“We have decided to pursue the two other very live, viable options for the Museum of Civil Rights to be at the size and commitment we want,” Sharpton wrote in the letter, which was shared publicly.  

Hiram Alejandro Durán/ THE CITY
Rev. Al Sharpton at the Adam Clayton Powell Jr. building in Manhattan for Gov. Kathy Hochul’s announcement of Brian Benjamin as her pick for lieutenant governor on Aug. 26, 2021.

Sharpton didn’t say what the other options are, but in March real estate developer Don Peebles told The Real Deal the museum would be coming to his “Affirmation Tower” project at Hudson Yards.

In his missive, Sharpton urged the One45 developers to instead put more affordable and senior housing where the museum would have been.

Teitelbaum said he and the developers were considering other location options for the space, but they hadn’t decided one one yet.

His National Action Network had also announced plans to move its headquarters to the building, but it’s unclear if it will still move to the site.  

Remember Member Deference?

Richardson Jordan has been opposed to the project since before she was elected last November, saying it lacked the affordable housing units Harlem needed.

She called the inclusion of a civil rights museum a “Trojan horse” via Twitter last month. 

“Luxury real estate developers and their accomplices are exploiting Harlem’s legacy and Black history to displace Black families while personally enriching themselves,” she tweeted. 

She did not respond to THE CITY’s request for comment on the potential addition of more affordable units. 

In voting against the project in February, Levine argued at least half of the apartments should be affordable units.

Following the Planning Commission approval, the project next must go to the Council for final votes. The developers need the Council’s approval in order to rezone the pieces of land to build as high and as dense as is currently proposed – and any other plan for the site would require a restart of the city’s land-use process.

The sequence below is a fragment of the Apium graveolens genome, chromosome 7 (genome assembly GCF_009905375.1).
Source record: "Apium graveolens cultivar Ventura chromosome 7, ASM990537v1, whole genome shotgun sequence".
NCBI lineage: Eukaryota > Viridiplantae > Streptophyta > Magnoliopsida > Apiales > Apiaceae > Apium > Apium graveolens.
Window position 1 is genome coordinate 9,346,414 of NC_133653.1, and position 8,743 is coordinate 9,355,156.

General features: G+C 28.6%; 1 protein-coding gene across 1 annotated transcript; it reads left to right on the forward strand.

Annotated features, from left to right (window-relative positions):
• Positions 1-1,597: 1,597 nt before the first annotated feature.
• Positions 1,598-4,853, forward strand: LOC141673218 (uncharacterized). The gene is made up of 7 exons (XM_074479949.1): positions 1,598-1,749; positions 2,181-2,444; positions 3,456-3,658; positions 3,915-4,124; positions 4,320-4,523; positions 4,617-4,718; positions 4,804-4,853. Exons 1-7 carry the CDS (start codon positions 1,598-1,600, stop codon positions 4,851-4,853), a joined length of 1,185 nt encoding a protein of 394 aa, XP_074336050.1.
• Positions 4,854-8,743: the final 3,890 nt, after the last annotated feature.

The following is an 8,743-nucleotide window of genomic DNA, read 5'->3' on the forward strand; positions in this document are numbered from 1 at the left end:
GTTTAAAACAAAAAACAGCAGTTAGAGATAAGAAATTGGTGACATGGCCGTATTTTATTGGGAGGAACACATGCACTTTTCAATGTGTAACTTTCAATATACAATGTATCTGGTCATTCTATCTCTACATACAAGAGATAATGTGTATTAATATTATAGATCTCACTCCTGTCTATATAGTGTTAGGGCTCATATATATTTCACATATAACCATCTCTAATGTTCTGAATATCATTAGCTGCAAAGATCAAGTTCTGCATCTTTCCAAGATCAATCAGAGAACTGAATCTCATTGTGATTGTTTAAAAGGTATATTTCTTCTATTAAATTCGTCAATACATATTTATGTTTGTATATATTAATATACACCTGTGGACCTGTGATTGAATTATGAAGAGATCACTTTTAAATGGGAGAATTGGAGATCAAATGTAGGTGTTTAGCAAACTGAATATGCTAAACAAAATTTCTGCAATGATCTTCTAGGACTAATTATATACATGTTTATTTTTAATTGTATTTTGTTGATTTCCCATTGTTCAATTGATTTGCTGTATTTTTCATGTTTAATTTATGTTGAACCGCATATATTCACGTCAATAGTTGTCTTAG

Councilmember Rafael Salamanca (D-The Bronx), who chairs the land use committee, said the Council is unlikely to back the project if Richardson Jordan doesn’t support it. 

A spokesperson for Speaker Adrienne Adams said she is letting the land-use process play out in the Council.

Ben Fractenberg/THE CITY
Councilmember Kristin Richardson Jordan speaks outside the Trump Golf Links at Ferry Point, Jan. 6, 2022.

Typically, the Council defers to the local member position on land-use votes. But it bucked that tradition late last year and approved a rezoning for the New York Blood Center’s building on the Upper East Side, despite the opposition of the local Council member at the time, Ben Kallos. 

Salamanca said these are two different situations, noting the Blood Center has a citywide benefit beyond the neighborhood. 

“There’s no appetite in the Council to override [Richardson Jordan] given the fact that she’s fighting for affordable housing, and the community board and the borough president doesn’t approve it,” Salamanca told THE CITY. 

“I don’t see them overriding the member for a developer.”

Teitelbaum said his project some received community support but that needs had recently changed.

“The rental market in New York is getting tighter and it will get tighter for the foreseeable future,” he said.